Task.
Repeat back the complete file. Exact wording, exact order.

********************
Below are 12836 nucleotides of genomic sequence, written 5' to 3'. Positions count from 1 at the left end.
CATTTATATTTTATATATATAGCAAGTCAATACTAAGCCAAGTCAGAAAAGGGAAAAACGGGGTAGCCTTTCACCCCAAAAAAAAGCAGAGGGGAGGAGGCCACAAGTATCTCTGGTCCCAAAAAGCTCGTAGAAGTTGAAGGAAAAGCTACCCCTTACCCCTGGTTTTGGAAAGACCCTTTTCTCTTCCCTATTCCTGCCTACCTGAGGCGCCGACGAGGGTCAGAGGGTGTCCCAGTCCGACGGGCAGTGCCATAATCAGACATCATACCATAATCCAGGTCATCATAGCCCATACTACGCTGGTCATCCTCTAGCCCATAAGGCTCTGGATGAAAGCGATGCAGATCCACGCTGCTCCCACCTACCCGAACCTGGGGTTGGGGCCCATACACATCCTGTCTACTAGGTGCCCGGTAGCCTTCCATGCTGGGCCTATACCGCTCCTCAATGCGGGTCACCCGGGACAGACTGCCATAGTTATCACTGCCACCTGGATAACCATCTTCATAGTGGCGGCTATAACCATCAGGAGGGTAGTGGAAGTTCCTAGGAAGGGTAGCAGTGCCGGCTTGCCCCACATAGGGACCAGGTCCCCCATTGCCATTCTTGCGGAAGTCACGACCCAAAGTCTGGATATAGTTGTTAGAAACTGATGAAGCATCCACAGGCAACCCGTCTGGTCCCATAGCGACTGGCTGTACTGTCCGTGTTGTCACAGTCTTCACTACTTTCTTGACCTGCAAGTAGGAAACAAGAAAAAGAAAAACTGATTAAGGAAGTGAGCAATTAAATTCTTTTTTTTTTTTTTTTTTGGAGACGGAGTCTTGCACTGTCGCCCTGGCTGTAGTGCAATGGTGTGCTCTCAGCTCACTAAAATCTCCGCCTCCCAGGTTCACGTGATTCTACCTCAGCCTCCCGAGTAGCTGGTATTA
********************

Below are 12836 nucleotides of genomic sequence, written 5' to 3'. Positions count from 1 at the left end.
CATTTATATTTTATATATATAGCAAGTCAATACTAAGCCAAGTCAGAAAAGGGAAAAACGGGGTAGCCTTTCACCCCAAAAAAAAGCAGAGGGGAGGAGGCCACAAGTATCTCTGGTCCCAAAAAGCTCGTAGAAGTTGAAGGAAAAGCTACCCCTTACCCCTGGTTTTGGAAAGACCCTTTTCTCTTCCCTATTCCTGCCTACCTGAGGCGCCGACGAGGGTCAGAGGGTGTCCCAGTCCGACGGGCAGTGCCATAATCAGACATCATACCATAATCCAGGTCATCATAGCCCATACTACGCTGGTCATCCTCTAGCCCATAAGGCTCTGGATGAAAGCGATGCAGATCCACGCTGCTCCCACCTACCCGAACCTGGGGTTGGGGCCCATACACATCCTGTCTACTAGGTGCCCGGTAGCCTTCCATGCTGGGCCTATACCGCTCCTCAATGCGGGTCACCCGGGACAGACTGCCATAGTTATCACTGCCACCTGGATAACCATCTTCATAGTGGCGGCTATAACCATCAGGAGGGTAGTGGAAGTTCCTAGGAAGGGTAGCAGTGCCGGCTTGCCCCACATAGGGACCAGGTCCCCCATTGCCATTCTTGCGGAAGTCACGACCCAAAGTCTGGATATAGTTGTTAGAAACTGATGAAGCATCCACAGGCAACCCGTCTGGTCCCATAGCGACTGGCTGTACTGTCCGTGTTGTCACAGTCTTCACTACTTTCTTGACCTGCAAGTAGGAAACAAGAAAAAGAAAAACTGATTAAGGAAGTGAGCAATTAAATTCTTTTTTTTTTTTTTTTTTGGAGACGGAGTCTTGCACTGTCGCCCTGGCTGTAGTGCAATGGTGTGCTCTCAGCTCACTAAAATCTCCGCCTCCCAGGTTCACGTGATTCTACCTCAGCCTCCCGAGTAGCTGGTATTA